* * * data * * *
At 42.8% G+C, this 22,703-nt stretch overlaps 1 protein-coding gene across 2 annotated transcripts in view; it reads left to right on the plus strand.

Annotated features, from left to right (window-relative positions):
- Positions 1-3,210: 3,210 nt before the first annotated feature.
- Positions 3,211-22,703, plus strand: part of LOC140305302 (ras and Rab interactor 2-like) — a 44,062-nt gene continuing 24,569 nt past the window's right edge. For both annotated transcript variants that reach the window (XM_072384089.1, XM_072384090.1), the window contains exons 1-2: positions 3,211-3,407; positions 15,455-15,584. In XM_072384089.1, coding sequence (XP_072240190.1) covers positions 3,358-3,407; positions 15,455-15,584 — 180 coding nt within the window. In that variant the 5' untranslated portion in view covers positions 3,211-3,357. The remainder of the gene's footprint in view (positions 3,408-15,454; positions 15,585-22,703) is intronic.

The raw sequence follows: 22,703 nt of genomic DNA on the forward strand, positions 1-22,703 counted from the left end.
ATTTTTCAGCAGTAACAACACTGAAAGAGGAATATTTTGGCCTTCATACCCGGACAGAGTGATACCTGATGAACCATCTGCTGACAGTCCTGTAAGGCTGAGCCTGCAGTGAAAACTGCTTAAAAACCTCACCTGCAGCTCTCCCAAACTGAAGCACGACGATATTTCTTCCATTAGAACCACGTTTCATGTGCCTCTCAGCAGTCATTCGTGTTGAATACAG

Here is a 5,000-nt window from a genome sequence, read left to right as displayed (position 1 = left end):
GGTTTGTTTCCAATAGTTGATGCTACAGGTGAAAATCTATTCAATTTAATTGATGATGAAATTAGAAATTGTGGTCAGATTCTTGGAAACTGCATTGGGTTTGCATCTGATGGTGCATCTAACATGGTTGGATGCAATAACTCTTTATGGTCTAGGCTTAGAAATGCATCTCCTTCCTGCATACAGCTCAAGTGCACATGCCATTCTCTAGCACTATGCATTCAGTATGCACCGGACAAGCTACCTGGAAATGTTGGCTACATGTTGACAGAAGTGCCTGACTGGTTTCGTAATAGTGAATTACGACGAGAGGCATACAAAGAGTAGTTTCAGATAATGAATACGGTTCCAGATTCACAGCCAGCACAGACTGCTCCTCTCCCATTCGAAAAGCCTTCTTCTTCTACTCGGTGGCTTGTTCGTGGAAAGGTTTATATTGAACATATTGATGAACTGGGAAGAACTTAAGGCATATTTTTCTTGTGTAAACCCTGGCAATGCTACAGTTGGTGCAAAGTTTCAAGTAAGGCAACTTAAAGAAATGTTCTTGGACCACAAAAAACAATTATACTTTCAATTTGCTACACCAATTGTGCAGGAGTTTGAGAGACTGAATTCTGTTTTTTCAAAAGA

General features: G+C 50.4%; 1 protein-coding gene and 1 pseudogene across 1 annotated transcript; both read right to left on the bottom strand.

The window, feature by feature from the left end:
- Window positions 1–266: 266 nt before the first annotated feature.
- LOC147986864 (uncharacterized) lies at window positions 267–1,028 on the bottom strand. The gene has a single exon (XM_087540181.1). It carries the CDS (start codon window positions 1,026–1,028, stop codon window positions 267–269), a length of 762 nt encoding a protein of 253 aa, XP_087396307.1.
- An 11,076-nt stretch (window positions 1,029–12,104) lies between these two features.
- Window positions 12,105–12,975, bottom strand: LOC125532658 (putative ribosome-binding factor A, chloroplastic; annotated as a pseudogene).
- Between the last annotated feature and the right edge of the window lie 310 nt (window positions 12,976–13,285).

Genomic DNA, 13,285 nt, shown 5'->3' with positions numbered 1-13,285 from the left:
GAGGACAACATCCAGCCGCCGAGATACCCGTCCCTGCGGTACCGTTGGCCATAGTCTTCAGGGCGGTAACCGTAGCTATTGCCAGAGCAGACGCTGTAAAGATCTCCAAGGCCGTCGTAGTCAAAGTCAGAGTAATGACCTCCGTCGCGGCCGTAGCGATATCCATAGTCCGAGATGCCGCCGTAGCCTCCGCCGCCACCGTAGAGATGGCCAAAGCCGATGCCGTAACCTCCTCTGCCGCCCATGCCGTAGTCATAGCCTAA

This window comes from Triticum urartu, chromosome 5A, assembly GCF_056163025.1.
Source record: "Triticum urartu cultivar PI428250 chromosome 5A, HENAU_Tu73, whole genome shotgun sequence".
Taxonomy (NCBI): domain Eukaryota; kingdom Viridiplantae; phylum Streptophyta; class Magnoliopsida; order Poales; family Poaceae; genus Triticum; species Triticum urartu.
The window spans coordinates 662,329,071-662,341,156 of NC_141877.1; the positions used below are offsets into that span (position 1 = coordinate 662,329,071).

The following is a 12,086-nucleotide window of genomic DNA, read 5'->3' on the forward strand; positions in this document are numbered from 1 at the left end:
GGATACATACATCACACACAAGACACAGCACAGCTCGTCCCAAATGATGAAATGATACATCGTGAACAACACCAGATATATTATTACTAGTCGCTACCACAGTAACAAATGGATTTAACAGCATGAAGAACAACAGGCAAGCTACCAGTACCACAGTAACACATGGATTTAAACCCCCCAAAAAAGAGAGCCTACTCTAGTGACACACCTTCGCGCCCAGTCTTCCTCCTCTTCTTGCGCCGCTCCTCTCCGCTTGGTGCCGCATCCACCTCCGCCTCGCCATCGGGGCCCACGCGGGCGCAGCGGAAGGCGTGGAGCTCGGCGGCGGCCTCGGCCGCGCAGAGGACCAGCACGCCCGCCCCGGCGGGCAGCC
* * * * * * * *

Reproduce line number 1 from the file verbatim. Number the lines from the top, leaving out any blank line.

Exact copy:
At 42.8% G+C, this 22,703-nt stretch overlaps 1 protein-coding gene across 2 annotated transcripts in view; it reads left to right on the plus strand.